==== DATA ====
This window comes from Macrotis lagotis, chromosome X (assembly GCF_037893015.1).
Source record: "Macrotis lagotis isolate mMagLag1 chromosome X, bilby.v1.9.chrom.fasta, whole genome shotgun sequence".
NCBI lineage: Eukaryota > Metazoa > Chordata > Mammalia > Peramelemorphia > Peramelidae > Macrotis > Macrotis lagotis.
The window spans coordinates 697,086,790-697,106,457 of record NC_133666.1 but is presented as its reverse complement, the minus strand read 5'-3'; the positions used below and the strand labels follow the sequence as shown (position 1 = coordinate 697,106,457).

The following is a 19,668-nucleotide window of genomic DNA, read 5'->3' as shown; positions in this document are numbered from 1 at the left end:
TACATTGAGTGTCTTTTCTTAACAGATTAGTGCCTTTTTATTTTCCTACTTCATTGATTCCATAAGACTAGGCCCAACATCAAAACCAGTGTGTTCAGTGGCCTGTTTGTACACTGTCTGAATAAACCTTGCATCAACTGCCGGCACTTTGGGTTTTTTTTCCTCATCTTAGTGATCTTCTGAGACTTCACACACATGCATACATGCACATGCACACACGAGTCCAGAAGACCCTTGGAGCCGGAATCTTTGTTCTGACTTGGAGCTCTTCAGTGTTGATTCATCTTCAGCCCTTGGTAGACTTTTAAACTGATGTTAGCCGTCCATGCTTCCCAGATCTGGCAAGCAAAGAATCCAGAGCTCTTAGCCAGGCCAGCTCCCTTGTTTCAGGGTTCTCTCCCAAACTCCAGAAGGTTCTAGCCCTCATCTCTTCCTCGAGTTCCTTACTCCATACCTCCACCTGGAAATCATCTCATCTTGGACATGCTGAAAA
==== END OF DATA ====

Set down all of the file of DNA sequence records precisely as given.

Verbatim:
This window comes from Macrotis lagotis, chromosome X (assembly GCF_037893015.1).
Source record: "Macrotis lagotis isolate mMagLag1 chromosome X, bilby.v1.9.chrom.fasta, whole genome shotgun sequence".
NCBI lineage: Eukaryota > Metazoa > Chordata > Mammalia > Peramelemorphia > Peramelidae > Macrotis > Macrotis lagotis.
The window spans coordinates 697,086,790-697,106,457 of record NC_133666.1 but is presented as its reverse complement, the minus strand read 5'-3'; the positions used below and the strand labels follow the sequence as shown (position 1 = coordinate 697,106,457).

The following is a 19,668-nucleotide window of genomic DNA, read 5'->3' as shown; positions in this document are numbered from 1 at the left end:
TACATTGAGTGTCTTTTCTTAACAGATTAGTGCCTTTTTATTTTCCTACTTCATTGATTCCATAAGACTAGGCCCAACATCAAAACCAGTGTGTTCAGTGGCCTGTTTGTACACTGTCTGAATAAACCTTGCATCAACTGCCGGCACTTTGGGTTTTTTTTCCTCATCTTAGTGATCTTCTGAGACTTCACACACATGCATACATGCACATGCACACACGAGTCCAGAAGACCCTTGGAGCCGGAATCTTTGTTCTGACTTGGAGCTCTTCAGTGTTGATTCATCTTCAGCCCTTGGTAGACTTTTAAACTGATGTTAGCCGTCCATGCTTCCCAGATCTGGCAAGCAAAGAATCCAGAGCTCTTAGCCAGGCCAGCTCCCTTGTTTCAGGGTTCTCTCCCAAACTCCAGAAGGTTCTAGCCCTCATCTCTTCCTCGAGTTCCTTACTCCATACCTCCACCTGGAAATCATCTCATCTTGGACATGCTGAAAA